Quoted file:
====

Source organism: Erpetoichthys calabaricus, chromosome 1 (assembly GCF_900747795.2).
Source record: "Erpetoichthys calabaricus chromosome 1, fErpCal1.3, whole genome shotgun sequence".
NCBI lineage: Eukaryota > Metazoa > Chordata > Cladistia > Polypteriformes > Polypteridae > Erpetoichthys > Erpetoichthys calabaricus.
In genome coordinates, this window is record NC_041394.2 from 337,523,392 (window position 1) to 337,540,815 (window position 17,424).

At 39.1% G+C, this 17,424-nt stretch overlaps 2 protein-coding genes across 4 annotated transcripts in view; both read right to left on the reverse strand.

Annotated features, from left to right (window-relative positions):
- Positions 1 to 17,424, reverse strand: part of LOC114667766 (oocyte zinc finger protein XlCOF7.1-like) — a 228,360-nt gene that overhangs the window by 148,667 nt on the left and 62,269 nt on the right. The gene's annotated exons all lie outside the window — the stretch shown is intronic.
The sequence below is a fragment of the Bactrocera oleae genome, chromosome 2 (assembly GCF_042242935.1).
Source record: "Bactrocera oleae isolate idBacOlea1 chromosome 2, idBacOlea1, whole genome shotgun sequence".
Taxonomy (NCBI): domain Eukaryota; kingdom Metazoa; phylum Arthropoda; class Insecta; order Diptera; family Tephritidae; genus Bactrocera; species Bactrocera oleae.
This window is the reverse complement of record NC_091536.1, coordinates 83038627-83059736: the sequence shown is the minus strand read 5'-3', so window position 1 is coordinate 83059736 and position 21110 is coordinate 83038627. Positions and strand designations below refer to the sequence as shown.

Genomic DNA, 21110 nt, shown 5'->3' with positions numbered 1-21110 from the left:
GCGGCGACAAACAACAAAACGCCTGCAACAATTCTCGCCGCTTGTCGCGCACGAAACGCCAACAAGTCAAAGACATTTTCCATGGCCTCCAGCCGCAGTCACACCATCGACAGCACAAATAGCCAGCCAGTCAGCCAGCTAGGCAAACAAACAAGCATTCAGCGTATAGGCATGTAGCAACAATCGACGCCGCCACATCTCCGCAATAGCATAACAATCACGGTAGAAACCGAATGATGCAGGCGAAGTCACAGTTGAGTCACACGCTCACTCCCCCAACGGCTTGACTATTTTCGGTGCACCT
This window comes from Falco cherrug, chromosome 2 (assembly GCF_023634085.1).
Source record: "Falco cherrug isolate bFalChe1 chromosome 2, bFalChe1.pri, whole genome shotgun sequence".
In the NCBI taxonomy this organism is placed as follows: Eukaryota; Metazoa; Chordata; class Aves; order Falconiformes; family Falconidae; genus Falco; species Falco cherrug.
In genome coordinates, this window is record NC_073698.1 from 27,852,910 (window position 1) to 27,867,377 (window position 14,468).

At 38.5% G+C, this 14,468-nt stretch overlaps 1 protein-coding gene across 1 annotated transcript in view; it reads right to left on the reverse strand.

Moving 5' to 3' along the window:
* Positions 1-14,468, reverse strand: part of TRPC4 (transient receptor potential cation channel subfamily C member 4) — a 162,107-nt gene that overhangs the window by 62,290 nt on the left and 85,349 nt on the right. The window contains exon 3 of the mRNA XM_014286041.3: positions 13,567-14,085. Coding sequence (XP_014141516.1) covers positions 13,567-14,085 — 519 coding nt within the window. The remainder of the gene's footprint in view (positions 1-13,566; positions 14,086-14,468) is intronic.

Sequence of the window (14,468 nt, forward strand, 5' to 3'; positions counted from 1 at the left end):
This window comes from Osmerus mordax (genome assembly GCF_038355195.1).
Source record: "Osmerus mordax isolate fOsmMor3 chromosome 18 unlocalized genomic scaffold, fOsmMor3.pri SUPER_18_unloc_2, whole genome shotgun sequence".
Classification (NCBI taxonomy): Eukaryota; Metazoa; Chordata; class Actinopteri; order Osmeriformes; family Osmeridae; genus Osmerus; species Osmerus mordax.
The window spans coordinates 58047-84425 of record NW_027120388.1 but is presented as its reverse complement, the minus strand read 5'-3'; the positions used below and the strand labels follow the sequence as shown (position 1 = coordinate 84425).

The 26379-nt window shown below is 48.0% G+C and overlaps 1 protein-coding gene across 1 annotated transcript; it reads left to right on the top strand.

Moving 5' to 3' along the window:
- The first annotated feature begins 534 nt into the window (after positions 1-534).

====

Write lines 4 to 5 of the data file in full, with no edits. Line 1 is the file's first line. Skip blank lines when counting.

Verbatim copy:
In genome coordinates, this window is record NC_041394.2 from 337,523,392 (window position 1) to 337,540,815 (window position 17,424).

At 39.1% G+C, this 17,424-nt stretch overlaps 2 protein-coding genes across 4 annotated transcripts in view; both read right to left on the reverse strand.